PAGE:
The protests were in response to a call for action from Egyptian businessman Mohamed Ali, who stated that el-Sisi was wasting public funds on vanity projects rather than acknowledging the country’s poverty status.
Protesters are calling for an end to the deterioration of living conditions in Egypt as well as the government corruption and freedom of speech restrictions. Around 32.5 million people live below the poverty line, with citizens experiencing years of deep subsidy cuts and price increases.
However, many still fear that continued protests could bring more unrest and further destabilize the economy, as well as the rising risk of taking out even more of the population (arrests, kidnappings and shootings by Egyptian forces). On the other end, some people felt that protesting may be their only option.
Security forces and police are firing tear gas, live ammunition and rubber bullets to disperse the protestors. Moreover, security forces are closing off entrances to Tahrir Square in Cairo, the epicentre of Egypt’s 2011 revolution. The police are maintaining a heavy presence near the square and at junctions in the city centre. In addition, police are currently stationed near the exits of Cairo’s Al-Fateh mosque during prayers. Some plainclothes police are being stationed while others are carrying large guns and wearing masks. At least 20 security vehicles are stationed around the premises and patrolling nearby. Security forces are also being deployed in main squares in major cities.
According to residents, the shooting followed a brawl that broke out during the wedding. The dispute was over alcohol consumption at the wedding. According to wedding guests, the two families have a history of domestic disputes and disagreements.
In just one day, two people were killed in the Wadi Ara area. Adib Dirawi (38 years old) was driving to the main square near the entrance of Kfar Yasif where he was shot dead. Another man was found dead in a car who was later identified as Iyad Hamza Badir (35 years old). Details of the murders are being investigated. Since the beginning of the year, 63 Israeli Arabs have been murdered: 52 men and 11 women. In 2018, according to the Aman Center - The Arab Center for a Safe Society, 75 Arabs were murdered: 61 men and 14 women.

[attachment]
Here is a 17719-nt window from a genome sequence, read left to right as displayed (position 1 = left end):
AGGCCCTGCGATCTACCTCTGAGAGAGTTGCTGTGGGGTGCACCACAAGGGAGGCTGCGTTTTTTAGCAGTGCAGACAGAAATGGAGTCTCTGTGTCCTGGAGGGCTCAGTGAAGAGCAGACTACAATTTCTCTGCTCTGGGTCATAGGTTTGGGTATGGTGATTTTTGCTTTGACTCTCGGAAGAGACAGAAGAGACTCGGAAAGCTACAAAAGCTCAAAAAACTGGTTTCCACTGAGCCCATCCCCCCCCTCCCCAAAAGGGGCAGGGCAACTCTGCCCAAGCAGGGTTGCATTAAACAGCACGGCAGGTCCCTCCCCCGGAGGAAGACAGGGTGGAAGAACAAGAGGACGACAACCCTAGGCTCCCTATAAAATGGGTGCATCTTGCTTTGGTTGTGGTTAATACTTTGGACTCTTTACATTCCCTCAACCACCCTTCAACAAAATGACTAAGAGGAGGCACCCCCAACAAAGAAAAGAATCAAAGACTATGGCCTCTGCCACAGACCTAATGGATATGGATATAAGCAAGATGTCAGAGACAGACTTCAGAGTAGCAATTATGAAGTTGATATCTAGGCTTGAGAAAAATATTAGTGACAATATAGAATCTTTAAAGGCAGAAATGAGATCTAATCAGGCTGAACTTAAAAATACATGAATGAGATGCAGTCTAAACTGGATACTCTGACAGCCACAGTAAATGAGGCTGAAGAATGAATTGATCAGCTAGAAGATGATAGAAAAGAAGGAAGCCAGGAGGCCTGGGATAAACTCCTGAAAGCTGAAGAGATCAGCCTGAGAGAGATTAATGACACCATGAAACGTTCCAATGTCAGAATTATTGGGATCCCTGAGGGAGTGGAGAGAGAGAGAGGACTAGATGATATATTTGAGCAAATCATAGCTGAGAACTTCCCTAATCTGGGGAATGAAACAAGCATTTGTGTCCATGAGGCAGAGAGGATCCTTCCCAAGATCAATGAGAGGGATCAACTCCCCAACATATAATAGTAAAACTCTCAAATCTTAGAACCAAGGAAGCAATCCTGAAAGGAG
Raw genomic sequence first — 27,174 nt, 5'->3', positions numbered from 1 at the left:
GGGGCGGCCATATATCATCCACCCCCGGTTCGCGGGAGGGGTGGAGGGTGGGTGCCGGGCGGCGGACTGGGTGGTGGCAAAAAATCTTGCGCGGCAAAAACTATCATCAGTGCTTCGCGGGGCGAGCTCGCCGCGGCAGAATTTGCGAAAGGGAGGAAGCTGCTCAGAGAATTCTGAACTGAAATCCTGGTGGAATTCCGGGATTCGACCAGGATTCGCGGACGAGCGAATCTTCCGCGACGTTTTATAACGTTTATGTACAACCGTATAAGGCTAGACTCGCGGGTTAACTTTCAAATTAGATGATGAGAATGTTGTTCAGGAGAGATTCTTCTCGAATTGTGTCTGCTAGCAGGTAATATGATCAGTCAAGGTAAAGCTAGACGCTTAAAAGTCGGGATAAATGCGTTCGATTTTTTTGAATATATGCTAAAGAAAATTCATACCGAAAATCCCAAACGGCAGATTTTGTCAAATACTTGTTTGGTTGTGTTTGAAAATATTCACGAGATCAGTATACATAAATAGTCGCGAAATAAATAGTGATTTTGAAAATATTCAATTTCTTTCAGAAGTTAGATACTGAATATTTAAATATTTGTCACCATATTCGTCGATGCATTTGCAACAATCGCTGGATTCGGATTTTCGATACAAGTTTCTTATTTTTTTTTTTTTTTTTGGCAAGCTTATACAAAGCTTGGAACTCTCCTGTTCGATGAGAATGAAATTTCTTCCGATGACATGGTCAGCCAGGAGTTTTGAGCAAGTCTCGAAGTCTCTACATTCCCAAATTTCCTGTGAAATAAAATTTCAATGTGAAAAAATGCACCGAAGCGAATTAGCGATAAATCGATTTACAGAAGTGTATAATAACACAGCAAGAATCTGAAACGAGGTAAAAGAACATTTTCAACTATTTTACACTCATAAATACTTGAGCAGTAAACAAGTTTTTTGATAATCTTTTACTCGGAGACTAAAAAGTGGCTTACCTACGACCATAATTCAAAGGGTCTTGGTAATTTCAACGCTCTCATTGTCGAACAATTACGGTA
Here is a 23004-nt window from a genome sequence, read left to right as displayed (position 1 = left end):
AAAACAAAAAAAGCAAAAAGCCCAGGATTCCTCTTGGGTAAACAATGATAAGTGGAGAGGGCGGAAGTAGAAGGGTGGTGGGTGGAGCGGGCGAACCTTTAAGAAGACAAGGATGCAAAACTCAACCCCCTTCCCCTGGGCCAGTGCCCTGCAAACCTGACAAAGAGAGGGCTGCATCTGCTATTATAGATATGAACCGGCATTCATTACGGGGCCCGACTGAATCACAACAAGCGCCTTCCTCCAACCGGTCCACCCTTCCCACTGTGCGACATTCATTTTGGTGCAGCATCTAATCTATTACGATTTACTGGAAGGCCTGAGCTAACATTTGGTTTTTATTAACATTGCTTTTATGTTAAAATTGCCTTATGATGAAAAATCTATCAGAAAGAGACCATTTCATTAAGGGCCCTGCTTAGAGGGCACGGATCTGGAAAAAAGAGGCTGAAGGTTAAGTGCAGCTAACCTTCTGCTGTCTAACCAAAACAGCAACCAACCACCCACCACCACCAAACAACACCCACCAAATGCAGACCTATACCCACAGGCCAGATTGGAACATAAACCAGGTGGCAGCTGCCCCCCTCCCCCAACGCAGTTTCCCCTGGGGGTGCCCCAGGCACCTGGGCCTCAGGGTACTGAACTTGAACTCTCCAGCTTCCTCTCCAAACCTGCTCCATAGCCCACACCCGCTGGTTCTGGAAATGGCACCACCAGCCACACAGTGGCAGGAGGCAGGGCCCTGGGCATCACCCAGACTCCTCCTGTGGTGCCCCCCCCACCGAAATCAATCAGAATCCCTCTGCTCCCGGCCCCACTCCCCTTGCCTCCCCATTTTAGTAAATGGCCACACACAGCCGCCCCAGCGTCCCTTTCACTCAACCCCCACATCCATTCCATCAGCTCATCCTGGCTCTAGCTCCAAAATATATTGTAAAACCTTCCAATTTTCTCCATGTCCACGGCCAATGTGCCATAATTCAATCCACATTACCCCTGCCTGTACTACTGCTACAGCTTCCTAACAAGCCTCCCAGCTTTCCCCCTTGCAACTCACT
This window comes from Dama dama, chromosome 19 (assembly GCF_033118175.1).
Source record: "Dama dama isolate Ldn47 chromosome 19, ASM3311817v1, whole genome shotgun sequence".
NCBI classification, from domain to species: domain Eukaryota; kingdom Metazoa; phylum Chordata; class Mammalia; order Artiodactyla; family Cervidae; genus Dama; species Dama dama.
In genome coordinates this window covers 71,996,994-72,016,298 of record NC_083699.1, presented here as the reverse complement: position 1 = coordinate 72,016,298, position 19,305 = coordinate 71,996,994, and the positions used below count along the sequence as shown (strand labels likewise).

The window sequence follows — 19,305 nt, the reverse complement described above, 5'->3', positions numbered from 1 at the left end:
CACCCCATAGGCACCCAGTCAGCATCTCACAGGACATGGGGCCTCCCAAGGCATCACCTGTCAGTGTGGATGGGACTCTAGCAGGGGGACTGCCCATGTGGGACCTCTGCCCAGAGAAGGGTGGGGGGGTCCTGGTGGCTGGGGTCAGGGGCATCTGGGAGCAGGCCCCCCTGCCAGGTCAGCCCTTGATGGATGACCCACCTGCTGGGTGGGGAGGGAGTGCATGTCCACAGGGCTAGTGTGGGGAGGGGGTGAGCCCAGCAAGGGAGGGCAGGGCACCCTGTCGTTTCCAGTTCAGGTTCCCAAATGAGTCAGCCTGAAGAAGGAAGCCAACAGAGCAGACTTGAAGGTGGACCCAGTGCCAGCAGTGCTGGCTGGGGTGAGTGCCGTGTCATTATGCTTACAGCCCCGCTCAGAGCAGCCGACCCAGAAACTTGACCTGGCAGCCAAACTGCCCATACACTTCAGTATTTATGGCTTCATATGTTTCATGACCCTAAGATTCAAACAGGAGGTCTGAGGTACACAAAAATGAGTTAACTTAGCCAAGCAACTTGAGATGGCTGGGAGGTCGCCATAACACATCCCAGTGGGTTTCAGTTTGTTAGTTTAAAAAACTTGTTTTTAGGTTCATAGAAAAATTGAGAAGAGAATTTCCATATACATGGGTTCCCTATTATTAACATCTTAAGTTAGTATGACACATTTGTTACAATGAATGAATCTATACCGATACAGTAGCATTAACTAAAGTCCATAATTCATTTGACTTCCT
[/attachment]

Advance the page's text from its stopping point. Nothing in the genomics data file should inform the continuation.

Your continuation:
Earlier this week, two brothers Ahmad Sami Mana’ (30 years old) and Khalil Sami Mana’ (23 years old) from the village of Majd Al-Kurum have been killed after a fight that escalated to the use of firearms. The shooting happened in el-Shikunat neighborhood in the afternoon. The citizens of the village have called a general strike on Thursday to express their anger towards the inefficient role of the police in limiting crimes in Arab towns.
The police took steps to tackle the violence among Arab Israelis, setting up a plan three years ago to build police stations in Arab towns and hire Arab officers. The police’s aim is to solve at least 60 percent of the murder cases.
Joint List party leader Ayman Odeh tweeted, “We have no choice but to bring security back to the streets and live in a firearms-free society.” State Comptroller Matanyahu Engelman stated that security forces and the police failed to gather illegal weapons and that is what caused the increase in the homicide rate among the Israeli Arabs.
Acting Police Commissioner Moti Cohen released a statement claiming that while the police are responsible for public safety, they can’t operate on their own without the cooperation of the Arab community.